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Terry Toenges
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This is how it starts. A point to point layout rather than a continuous loop. A point
to point railroad is one that goes from place to another and back on the same
track.
Terry Mountain

Page 1
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When I took down my Christmas layout from 2016, I really didn't want to
give up the trains. I had  some ideas in my mind for a few years of things I'd
like to try with a layout. This is one of those ideas. We'll see how it goes.
I'm going to do it in On30 scale. In model railroading, Bachmann's On30 is O
scale size people and buildings. The train equipment has the wheels spaced
to run on HO track.
HO track is close to what would be narrow gauge track in real life because
HO corresponds to real rails that are 30" apart. The standard rail spacing is
4' 8 1/2" apart.
Narrow gauge railroads have been built with a variety of distances between
the rails. It's usually dictated by the terrain, cost, and loads to be hauled.
Narrow gauge cars and locos are usually smaller than standard gauge ones.
Started 1/28/2017
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I'm not sure what sort of railroad it will be yet. I could do logging, mining, tourist,or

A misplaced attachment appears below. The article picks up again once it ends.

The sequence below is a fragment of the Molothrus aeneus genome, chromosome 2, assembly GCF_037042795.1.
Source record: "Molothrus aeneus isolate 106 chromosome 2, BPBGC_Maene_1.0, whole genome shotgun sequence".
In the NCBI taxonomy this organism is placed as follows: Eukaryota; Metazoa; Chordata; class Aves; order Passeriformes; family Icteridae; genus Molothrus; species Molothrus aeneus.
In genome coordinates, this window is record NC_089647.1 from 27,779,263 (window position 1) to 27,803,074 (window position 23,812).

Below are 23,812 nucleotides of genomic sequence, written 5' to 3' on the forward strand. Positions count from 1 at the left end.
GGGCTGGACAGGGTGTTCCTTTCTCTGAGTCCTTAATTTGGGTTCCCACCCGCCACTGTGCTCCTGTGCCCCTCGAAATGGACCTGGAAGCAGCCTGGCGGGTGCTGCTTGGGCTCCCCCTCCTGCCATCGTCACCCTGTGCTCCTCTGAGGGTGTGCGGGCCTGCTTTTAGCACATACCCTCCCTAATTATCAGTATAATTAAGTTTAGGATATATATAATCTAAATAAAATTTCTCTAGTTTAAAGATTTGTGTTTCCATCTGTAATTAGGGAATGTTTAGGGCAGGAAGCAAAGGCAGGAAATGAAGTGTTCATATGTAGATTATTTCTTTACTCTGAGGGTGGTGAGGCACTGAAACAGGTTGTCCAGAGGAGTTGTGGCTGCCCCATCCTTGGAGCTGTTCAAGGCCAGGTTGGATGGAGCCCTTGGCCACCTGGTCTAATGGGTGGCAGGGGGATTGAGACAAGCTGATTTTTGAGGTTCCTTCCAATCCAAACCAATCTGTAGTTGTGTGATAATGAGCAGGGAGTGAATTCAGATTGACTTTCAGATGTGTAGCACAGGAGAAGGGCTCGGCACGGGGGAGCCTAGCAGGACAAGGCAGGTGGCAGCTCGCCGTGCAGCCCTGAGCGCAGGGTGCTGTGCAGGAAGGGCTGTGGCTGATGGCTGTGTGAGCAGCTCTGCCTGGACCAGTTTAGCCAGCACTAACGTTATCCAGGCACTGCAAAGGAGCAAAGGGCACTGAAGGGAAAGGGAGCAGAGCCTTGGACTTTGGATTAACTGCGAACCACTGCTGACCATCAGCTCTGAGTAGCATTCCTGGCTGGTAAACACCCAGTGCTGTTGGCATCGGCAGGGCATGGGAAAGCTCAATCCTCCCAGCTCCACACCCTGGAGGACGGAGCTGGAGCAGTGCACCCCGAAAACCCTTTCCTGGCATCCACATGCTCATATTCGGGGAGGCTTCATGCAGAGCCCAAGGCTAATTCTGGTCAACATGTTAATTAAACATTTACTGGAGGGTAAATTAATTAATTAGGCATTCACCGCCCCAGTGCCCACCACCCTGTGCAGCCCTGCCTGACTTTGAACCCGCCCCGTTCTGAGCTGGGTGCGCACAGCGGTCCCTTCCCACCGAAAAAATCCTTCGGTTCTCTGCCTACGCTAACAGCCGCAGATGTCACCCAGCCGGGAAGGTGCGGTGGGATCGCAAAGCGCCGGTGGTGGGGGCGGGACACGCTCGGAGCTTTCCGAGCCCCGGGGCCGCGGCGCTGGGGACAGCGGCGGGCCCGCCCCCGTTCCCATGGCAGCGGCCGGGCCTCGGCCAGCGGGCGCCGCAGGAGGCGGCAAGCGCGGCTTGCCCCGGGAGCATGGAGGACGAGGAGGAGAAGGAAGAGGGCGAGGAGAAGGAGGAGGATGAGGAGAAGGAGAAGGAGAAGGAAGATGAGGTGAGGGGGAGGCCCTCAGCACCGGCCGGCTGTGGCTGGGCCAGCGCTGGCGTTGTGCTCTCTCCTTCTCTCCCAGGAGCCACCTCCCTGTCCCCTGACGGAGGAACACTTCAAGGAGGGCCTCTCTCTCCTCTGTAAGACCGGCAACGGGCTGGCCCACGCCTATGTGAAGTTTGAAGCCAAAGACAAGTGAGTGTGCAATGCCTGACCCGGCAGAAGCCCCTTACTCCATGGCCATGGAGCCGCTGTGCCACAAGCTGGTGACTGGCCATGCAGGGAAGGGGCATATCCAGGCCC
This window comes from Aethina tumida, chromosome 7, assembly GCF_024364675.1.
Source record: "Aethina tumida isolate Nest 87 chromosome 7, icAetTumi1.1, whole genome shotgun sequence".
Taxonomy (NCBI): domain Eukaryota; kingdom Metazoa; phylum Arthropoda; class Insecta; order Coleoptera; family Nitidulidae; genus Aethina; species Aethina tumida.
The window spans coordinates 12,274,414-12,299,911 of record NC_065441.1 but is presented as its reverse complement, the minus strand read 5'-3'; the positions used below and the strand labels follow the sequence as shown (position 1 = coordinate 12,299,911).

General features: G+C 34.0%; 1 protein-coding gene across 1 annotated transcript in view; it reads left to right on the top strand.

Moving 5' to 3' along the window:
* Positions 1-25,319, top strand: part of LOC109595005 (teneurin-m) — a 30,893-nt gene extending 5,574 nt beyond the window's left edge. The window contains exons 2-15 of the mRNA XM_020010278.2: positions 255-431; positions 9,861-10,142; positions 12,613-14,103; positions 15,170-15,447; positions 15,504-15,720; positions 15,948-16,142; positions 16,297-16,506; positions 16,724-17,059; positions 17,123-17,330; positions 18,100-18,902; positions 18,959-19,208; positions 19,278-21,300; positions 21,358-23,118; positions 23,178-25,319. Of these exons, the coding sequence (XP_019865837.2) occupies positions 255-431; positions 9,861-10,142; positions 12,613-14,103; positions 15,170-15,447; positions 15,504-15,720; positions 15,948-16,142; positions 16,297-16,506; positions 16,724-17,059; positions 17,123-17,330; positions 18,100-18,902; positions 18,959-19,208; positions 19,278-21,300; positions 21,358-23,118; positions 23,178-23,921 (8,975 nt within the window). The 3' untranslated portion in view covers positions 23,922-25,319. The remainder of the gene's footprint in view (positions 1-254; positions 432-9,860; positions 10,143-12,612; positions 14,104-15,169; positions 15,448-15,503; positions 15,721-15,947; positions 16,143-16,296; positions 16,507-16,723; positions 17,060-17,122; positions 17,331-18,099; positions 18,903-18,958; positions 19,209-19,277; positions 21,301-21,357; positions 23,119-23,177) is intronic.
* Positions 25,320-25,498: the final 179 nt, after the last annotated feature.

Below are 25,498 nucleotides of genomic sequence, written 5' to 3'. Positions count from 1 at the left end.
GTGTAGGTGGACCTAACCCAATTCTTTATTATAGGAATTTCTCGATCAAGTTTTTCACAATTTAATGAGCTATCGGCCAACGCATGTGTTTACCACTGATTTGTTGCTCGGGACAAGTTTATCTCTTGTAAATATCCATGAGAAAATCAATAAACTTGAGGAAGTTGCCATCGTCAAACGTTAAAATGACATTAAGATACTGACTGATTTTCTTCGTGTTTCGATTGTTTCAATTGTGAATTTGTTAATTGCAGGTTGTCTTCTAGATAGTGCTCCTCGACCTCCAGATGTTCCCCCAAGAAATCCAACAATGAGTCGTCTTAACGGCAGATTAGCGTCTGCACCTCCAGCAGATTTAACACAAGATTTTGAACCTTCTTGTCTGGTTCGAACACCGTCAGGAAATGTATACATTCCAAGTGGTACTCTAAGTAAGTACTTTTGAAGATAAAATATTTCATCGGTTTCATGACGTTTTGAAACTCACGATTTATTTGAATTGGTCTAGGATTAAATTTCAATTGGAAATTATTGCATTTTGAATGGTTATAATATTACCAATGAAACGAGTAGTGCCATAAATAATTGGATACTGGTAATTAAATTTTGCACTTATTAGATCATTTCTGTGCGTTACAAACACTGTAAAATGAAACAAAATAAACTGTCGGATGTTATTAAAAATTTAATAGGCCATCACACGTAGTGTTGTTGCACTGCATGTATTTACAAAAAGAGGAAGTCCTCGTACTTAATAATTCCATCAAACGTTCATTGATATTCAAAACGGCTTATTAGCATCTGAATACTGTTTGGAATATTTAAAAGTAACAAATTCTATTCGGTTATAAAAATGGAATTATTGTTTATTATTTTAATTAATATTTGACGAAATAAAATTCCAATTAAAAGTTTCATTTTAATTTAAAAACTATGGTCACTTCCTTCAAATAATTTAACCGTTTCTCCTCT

general freight and passenger. I already have some On30 logs cars and ore cars. One
thought is to build a town on top and one below. Another thought is to do a mine or a
forest on top and a mill or town below. I'm leaning toward a tourist RR.
This was the first try. I've since revised it a little.
2/3/2017- This is the revised version. I made some small changes so that I can
use straight bridges where the track crosses over another track.  I also figured
out where I can add turnout on top and bottom.
I have pieces of track turned upside down and laying on the tracks where the
bridges will be.
There will be a tunnel where the upper track passes over the loop so I don't
need the bridges there.
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2/10/2017 - I made a change to it and added a mid-level run-around so a train going
up could pass a train coming down. I'm also experimenting with different spurs on   
the bottom to maybe include a switchback.
I stacked and glued some pieces of styrofoam as temporary supports. I made a
series of graduated ones and measured out the space between them to see if I
can use a 3% grade or if I have to use a 4% grade. It will be close but I think I
will be able to use a 3% grade.
4% is a 4 inch rise in 100 inches and 3% is a 3 inch rise in 100 inches. With
3", a loco can pull more cars than with 4% because 4% is steeper.
With a switchback on the spur on the lower part, I can store an extra loco or
car out of the way. If I do a tourist RR, I'll put a small station alongside the spur.
Updated 2/19/2017
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2/19/2017 - I ordered an adjustable bed frame with wheels for the base so I can move
the layout around. It was just sitting on concrete blocks.
Assembling the bed frame and screwing it to the 2 X 4's. It's not
attached to the base here. I just have it laid out there because it's easier
to work on that way.
On the left, I have the two 1 X 3's screwed down for the rear extension. On the right, I cut
the other 1 X 4's to fit on the 2 X 4's and screwed them down. The frame is now done.
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To Tmount page 2
I put an extra leg under the part that sticks out on the right front.